Graham Reid | | 3 min read
When bad girl Betty Rizzo, leader of the Pink Ladies in the film Grease, sang Look at Me I'm Sandra Dee she was referencing the famously all-American chaste teenager who'd starred in the surf-culture Gidget movie and a couple of Tammy films.
In Come September with Bobby Darin in 1961 – they married almost immediately-- she played Sandy Stevens. In Grease, Olivia Newton-John was an innocent Sandy.
By the time of the retro-styled Grease in 1978 and the wicked put-down by Rizzo (Stockard Channing), Sandra Dee had been reduced to B-grade films and appearances on Fantasy Island and Police Woman.
She was then in her late Thirties, had taken to booze and painkillers, split with Darin after just six years and her film career was all but finished.
The girl born Alexandra Zuck had, almost from the start, been a prisoner of her clean, chaste image who'd gone from saying, “I love acting. I love the glamor, I love performing” to describing herself as “ a has-been who never was”.
The social change in the Sixties outstripped her and she would also say, “it's so damn hard to establish an image. But once you've got it, just try to get rid of it!”.
She couldn't get rid of it, she became a symbol of an earlier – and for many a more innocent – time, a cypher for the blonde teenage girl next door of every American boy's fantasy: “Look at me, I'm Sandra Dee, lousy with virginity,” sang Rizzo, “Won't go to bed 'til I'm legally wed. I can't, I'm Sandra Dee”.
That slight song – by Warren Casey and Jim Jacobs who wrote most of the Grease songs – also went on to skewer other similar figures in Fifties popular culture (Doris Day, one-time Mouseketeer Annette Funicello, heart-throb Troy Donahue and Elvis “Keep that pelvis far from me”)
Zuck/Dee never had an easy life despite her cheerful and breezy on-screen image alongside period-handsome hunks like James Darren, John Gavin and Bobby Darin.
Her father split when she was four, her mother remarried to a man who sexually abused his young step-daughter, she was self-conscious about her weight to the point of becoming anorexic, had a modelling career, at 17 while on the set of her first feature she was hospitalised and had her stomach pumped after overdosing on Epsom Salts which she heard would make her lose weight . . .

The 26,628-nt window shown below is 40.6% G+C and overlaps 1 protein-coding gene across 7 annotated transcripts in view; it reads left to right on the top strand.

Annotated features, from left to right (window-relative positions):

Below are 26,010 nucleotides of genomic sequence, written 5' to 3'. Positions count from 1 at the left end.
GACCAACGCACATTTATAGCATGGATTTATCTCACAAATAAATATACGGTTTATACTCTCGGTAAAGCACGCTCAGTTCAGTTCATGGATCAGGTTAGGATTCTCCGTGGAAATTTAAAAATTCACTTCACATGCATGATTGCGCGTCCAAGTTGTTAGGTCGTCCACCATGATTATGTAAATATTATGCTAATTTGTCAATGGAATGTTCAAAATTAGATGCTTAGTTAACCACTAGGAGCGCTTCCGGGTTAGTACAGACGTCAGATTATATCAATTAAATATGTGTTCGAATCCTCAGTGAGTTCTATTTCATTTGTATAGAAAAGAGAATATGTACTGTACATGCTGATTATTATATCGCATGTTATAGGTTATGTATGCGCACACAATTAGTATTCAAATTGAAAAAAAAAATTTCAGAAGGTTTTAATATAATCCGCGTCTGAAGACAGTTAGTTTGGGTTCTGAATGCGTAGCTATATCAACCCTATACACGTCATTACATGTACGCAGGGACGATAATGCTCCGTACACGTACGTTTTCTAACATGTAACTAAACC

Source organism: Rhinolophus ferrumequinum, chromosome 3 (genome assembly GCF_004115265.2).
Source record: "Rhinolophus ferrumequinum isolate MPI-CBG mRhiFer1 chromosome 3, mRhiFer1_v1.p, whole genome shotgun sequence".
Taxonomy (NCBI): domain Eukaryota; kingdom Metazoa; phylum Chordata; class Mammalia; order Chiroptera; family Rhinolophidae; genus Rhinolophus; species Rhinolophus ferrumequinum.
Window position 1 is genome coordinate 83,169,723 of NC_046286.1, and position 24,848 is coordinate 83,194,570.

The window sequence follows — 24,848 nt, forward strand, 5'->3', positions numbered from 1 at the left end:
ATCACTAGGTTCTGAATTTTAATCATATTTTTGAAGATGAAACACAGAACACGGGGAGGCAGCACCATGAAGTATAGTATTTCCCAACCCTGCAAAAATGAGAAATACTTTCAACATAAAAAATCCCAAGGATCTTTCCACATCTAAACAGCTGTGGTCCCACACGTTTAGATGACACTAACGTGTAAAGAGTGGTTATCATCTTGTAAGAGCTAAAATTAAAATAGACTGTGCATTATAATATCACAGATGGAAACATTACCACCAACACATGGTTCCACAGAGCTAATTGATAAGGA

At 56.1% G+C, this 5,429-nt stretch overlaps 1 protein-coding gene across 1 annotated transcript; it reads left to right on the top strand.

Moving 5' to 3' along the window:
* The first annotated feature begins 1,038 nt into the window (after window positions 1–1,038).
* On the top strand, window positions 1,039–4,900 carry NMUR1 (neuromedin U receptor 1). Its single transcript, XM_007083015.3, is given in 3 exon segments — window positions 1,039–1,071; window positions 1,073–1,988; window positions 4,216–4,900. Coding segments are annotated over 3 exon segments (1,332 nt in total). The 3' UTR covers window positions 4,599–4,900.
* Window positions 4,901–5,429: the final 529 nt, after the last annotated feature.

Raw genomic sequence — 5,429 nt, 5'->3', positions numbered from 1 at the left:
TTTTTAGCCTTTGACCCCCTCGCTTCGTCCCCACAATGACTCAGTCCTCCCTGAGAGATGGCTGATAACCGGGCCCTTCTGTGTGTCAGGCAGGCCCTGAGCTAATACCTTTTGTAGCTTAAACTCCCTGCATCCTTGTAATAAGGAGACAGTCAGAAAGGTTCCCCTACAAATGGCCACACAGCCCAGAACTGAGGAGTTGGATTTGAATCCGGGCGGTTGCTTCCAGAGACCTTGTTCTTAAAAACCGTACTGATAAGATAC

She won a Golden Globe, was a star in the dark Imitation of Life (directed by Donald Sirk), became Gidget, again tried serious roles without the same success, became Tammy (taking over the part from that other perpetual virgin Debbie Reynolds), married her co-star Darin, had a son . . .
She wasn't yet 20.
A couple of decent films followed (the second Tammy) but as Darin's career rose and he toured constantly, she took to pills and booze, and her career slid past her.
She was dropped by Universal.
More films did follow – not the least The Dunwich Horror alongside Dean Stockwell which anticipated Rosemary's Baby to some extent – but Dee was an actress on the skids by the end of the Sixties.
She wasn't yet 26.
And yet, despite alcoholism and drug dependency, confronting the sexual abuse of her childhood, many illnesses and then some remarkable television appearances full of alarming candor about it all, Sandra Dee seemed to remain frozen in time.
She was the clear-skinned innocent blond of her youth (played by Kate Bosworth in Kevin Spacey's Darin bio-pix Beyond the Sea in 2004), an emblem of pop culture before it was tainted by adult concerns, the girl on a Californian beach being wooed by the most handsome young leading men of that time.
Sandra Dee – who died at 62, or 63 the date of her birth disputed, in 2005 of kidney disease – could never be allowed to mature or grow old.
She wasn't a singer and some might say she wasn't much of an actress either.
But in popular culture she is the teenager preserved in the amber of a world of Fabian, Pat Boone, Mousketeers, handsome and photogenic young men whose talents were minimal but their cheekbones and smile fitted the white-bread era, a lot of Johnnys and kids just having fun before the suburbs, mortgages and deathly dull adulthood arrived.
And that is why, sadly, we need to talk about Sandra Dee.
Yet another prisoner of the pop culture which created her.
For other articles in the series of strange or different characters in music, WE NEED TO TALK ABOUT . . . go here.